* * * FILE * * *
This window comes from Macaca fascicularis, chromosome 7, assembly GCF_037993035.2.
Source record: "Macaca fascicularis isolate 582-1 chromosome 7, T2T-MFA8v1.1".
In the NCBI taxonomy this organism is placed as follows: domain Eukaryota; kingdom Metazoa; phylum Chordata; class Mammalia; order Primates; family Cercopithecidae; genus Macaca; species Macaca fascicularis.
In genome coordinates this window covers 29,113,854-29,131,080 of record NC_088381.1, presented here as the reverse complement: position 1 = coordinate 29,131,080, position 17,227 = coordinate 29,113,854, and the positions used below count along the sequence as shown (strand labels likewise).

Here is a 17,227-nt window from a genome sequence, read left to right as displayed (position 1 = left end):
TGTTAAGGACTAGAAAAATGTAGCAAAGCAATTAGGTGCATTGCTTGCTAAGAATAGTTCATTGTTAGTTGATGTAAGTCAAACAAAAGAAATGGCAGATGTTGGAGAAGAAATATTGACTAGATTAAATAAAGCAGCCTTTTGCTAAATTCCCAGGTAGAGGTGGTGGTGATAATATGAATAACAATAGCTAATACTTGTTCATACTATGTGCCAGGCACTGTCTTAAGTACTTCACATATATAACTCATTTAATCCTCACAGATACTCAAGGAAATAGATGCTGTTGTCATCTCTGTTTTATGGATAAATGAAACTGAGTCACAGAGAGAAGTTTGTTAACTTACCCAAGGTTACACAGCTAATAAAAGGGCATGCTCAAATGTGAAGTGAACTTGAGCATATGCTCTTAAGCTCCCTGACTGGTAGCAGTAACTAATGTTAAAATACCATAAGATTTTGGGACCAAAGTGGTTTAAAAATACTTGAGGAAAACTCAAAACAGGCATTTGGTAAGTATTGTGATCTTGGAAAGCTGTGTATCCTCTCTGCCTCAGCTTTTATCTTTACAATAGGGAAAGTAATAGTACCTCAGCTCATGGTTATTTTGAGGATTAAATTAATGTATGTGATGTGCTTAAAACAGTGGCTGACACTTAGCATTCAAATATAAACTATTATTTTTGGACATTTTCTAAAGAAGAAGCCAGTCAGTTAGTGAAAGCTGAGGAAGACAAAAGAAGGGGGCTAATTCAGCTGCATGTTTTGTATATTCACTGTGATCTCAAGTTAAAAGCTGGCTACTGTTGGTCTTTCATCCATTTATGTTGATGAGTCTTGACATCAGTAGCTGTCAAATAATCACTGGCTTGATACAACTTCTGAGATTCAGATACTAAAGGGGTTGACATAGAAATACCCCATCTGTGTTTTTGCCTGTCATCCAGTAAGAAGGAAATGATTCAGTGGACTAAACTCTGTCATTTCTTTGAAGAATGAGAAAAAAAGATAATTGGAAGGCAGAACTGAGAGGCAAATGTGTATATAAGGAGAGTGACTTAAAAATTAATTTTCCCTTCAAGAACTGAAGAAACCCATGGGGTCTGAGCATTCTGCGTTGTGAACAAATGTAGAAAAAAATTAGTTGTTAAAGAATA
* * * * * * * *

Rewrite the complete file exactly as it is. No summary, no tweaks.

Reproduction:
This window comes from Macaca fascicularis, chromosome 7, assembly GCF_037993035.2.
Source record: "Macaca fascicularis isolate 582-1 chromosome 7, T2T-MFA8v1.1".
In the NCBI taxonomy this organism is placed as follows: domain Eukaryota; kingdom Metazoa; phylum Chordata; class Mammalia; order Primates; family Cercopithecidae; genus Macaca; species Macaca fascicularis.
In genome coordinates this window covers 29,113,854-29,131,080 of record NC_088381.1, presented here as the reverse complement: position 1 = coordinate 29,131,080, position 17,227 = coordinate 29,113,854, and the positions used below count along the sequence as shown (strand labels likewise).

Here is a 17,227-nt window from a genome sequence, read left to right as displayed (position 1 = left end):
TGTTAAGGACTAGAAAAATGTAGCAAAGCAATTAGGTGCATTGCTTGCTAAGAATAGTTCATTGTTAGTTGATGTAAGTCAAACAAAAGAAATGGCAGATGTTGGAGAAGAAATATTGACTAGATTAAATAAAGCAGCCTTTTGCTAAATTCCCAGGTAGAGGTGGTGGTGATAATATGAATAACAATAGCTAATACTTGTTCATACTATGTGCCAGGCACTGTCTTAAGTACTTCACATATATAACTCATTTAATCCTCACAGATACTCAAGGAAATAGATGCTGTTGTCATCTCTGTTTTATGGATAAATGAAACTGAGTCACAGAGAGAAGTTTGTTAACTTACCCAAGGTTACACAGCTAATAAAAGGGCATGCTCAAATGTGAAGTGAACTTGAGCATATGCTCTTAAGCTCCCTGACTGGTAGCAGTAACTAATGTTAAAATACCATAAGATTTTGGGACCAAAGTGGTTTAAAAATACTTGAGGAAAACTCAAAACAGGCATTTGGTAAGTATTGTGATCTTGGAAAGCTGTGTATCCTCTCTGCCTCAGCTTTTATCTTTACAATAGGGAAAGTAATAGTACCTCAGCTCATGGTTATTTTGAGGATTAAATTAATGTATGTGATGTGCTTAAAACAGTGGCTGACACTTAGCATTCAAATATAAACTATTATTTTTGGACATTTTCTAAAGAAGAAGCCAGTCAGTTAGTGAAAGCTGAGGAAGACAAAAGAAGGGGGCTAATTCAGCTGCATGTTTTGTATATTCACTGTGATCTCAAGTTAAAAGCTGGCTACTGTTGGTCTTTCATCCATTTATGTTGATGAGTCTTGACATCAGTAGCTGTCAAATAATCACTGGCTTGATACAACTTCTGAGATTCAGATACTAAAGGGGTTGACATAGAAATACCCCATCTGTGTTTTTGCCTGTCATCCAGTAAGAAGGAAATGATTCAGTGGACTAAACTCTGTCATTTCTTTGAAGAATGAGAAAAAAAGATAATTGGAAGGCAGAACTGAGAGGCAAATGTGTATATAAGGAGAGTGACTTAAAAATTAATTTTCCCTTCAAGAACTGAAGAAACCCATGGGGTCTGAGCATTCTGCGTTGTGAACAAATGTAGAAAAAAATTAGTTGTTAAAGAATA